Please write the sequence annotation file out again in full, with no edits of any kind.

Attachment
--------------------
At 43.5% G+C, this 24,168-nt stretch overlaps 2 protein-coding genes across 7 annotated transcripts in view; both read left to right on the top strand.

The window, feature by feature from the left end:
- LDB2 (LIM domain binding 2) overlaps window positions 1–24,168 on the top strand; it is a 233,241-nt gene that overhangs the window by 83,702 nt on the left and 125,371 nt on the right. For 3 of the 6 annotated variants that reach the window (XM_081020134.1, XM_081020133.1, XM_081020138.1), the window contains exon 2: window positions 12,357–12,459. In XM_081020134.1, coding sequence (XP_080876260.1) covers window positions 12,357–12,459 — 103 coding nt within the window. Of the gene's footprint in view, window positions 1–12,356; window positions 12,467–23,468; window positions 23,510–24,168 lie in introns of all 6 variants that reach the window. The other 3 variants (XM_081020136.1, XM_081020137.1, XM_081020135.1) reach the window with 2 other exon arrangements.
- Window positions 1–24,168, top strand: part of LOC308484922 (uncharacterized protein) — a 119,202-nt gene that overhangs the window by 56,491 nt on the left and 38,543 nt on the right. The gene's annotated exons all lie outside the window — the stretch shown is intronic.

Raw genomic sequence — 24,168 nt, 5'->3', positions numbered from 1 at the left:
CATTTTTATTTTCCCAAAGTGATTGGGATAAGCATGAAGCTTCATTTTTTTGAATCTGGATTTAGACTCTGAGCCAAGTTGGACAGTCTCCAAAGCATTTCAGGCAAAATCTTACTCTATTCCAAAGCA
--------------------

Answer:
At 43.5% G+C, this 24,168-nt stretch overlaps 2 protein-coding genes across 7 annotated transcripts in view; both read left to right on the top strand.

The window, feature by feature from the left end:
- LDB2 (LIM domain binding 2) overlaps window positions 1–24,168 on the top strand; it is a 233,241-nt gene that overhangs the window by 83,702 nt on the left and 125,371 nt on the right. For 3 of the 6 annotated variants that reach the window (XM_081020134.1, XM_081020133.1, XM_081020138.1), the window contains exon 2: window positions 12,357–12,459. In XM_081020134.1, coding sequence (XP_080876260.1) covers window positions 12,357–12,459 — 103 coding nt within the window. Of the gene's footprint in view, window positions 1–12,356; window positions 12,467–23,468; window positions 23,510–24,168 lie in introns of all 6 variants that reach the window. The other 3 variants (XM_081020136.1, XM_081020137.1, XM_081020135.1) reach the window with 2 other exon arrangements.
- Window positions 1–24,168, top strand: part of LOC308484922 (uncharacterized protein) — a 119,202-nt gene that overhangs the window by 56,491 nt on the left and 38,543 nt on the right. The gene's annotated exons all lie outside the window — the stretch shown is intronic.

Raw genomic sequence — 24,168 nt, 5'->3', positions numbered from 1 at the left:
CATTTTTATTTTCCCAAAGTGATTGGGATAAGCATGAAGCTTCATTTTTTTGAATCTGGATTTAGACTCTGAGCCAAGTTGGACAGTCTCCAAAGCATTTCAGGCAAAATCTTACTCTATTCCAAAGCA